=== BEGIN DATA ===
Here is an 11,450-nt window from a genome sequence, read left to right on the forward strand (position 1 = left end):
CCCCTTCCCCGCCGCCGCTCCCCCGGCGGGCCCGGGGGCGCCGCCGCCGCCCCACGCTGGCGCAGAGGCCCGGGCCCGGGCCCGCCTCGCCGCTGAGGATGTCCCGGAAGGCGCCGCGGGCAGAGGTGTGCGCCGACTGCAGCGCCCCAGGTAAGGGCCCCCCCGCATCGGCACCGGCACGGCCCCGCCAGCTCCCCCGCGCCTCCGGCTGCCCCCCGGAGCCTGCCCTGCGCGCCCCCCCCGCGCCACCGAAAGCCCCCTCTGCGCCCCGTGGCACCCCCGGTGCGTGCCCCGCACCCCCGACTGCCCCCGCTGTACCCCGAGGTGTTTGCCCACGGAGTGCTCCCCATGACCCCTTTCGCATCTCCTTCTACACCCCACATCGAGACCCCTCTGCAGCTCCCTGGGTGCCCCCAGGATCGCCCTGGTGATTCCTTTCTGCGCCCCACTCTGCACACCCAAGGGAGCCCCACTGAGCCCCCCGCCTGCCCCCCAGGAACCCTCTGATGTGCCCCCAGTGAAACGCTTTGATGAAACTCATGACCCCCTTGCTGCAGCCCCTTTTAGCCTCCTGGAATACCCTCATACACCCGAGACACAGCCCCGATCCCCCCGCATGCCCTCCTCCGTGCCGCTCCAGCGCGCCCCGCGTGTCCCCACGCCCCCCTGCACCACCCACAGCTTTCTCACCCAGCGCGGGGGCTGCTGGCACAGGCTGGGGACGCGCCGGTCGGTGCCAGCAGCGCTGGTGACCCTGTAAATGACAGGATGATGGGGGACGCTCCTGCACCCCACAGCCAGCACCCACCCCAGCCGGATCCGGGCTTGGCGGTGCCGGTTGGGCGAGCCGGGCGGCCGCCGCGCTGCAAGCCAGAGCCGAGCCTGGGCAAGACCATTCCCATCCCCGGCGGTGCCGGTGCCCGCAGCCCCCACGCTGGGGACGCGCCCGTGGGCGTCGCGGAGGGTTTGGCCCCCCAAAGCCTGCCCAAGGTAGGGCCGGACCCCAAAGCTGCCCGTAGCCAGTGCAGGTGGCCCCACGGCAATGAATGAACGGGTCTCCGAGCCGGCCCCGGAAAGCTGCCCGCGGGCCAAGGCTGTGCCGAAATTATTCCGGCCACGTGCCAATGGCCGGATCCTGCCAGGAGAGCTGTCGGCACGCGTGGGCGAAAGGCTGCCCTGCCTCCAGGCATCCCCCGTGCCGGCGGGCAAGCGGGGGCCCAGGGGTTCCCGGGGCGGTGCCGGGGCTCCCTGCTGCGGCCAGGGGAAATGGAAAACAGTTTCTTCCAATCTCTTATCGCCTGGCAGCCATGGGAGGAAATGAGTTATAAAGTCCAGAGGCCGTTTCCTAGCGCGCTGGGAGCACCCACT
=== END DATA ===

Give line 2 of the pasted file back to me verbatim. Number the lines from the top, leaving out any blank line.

CCCCTTCCCCGCCGCCGCTCCCCCGGCGGGCCCGGGGGCGCCGCCGCCGCCCCACGCTGGCGCAGAGGCCCGGGCCCGGGCCCGCCTCGCCGCTGAGGATGTCCCGGAAGGCGCCGCGGGCAGAGGTGTGCGCCGACTGCAGCGCCCCAGGTAAGGGCCCCCCCGCATCGGCACCGGCACGGCCCCGCCAGCTCCCCCGCGCCTCCGGCTGCCCCCCGGAGCCTGCCCTGCGCGCCCCCCCCGCGCCACCGAAAGCCCCCTCTGCGCCCCGTGGCACCCCCGGTGCGTGCCCCGCACCCCCGACTGCCCCCGCTGTACCCCGAGGTGTTTGCCCACGGAGTGCTCCCCATGACCCCTTTCGCATCTCCTTCTACACCCCACATCGAGACCCCTCTGCAGCTCCCTGGGTGCCCCCAGGATCGCCCTGGTGATTCCTTTCTGCGCCCCACTCTGCACACCCAAGGGAGCCCCACTGAGCCCCCCGCCTGCCCCCCAGGAACCCTCTGATGTGCCCCCAGTGAAACGCTTTGATGAAACTCATGACCCCCTTGCTGCAGCCCCTTTTAGCCTCCTGGAATACCCTCATACACCCGAGACACAGCCCCGATCCCCCCGCATGCCCTCCTCCGTGCCGCTCCAGCGCGCCCCGCGTGTCCCCACGCCCCCCTGCACCACCCACAGCTTTCTCACCCAGCGCGGGGGCTGCTGGCACAGGCTGGGGACGCGCCGGTCGGTGCCAGCAGCGCTGGTGACCCTGTAAATGACAGGATGATGGGGGACGCTCCTGCACCCCACAGCCAGCACCCACCCCAGCCGGATCCGGGCTTGGCGGTGCCGGTTGGGCGAGCCGGGCGGCCGCCGCGCTGCAAGCCAGAGCCGAGCCTGGGCAAGACCATTCCCATCCCCGGCGGTGCCGGTGCCCGCAGCCCCCACGCTGGGGACGCGCCCGTGGGCGTCGCGGAGGGTTTGGCCCCCCAAAGCCTGCCCAAGGTAGGGCCGGACCCCAAAGCTGCCCGTAGCCAGTGCAGGTGGCCCCACGGCAATGAATGAACGGGTCTCCGAGCCGGCCCCGGAAAGCTGCCCGCGGGCCAAGGCTGTGCCGAAATTATTCCGGCCACGTGCCAATGGCCGGATCCTGCCAGGAGAGCTGTCGGCACGCGTGGGCGAAAGGCTGCCCTGCCTCCAGGCATCCCCCGTGCCGGCGGGCAAGCGGGGGCCCAGGGGTTCCCGGGGCGGTGCCGGGGCTCCCTGCTGCGGCCAGGGGAAATGGAAAACAGTTTCTTCCAATCTCTTATCGCCTGGCAGCCATGGGAGGAAATGAGTTATAAAGTCCAGAGGCCGTTTCCTAGCGCGCTGGGAGCACCCACT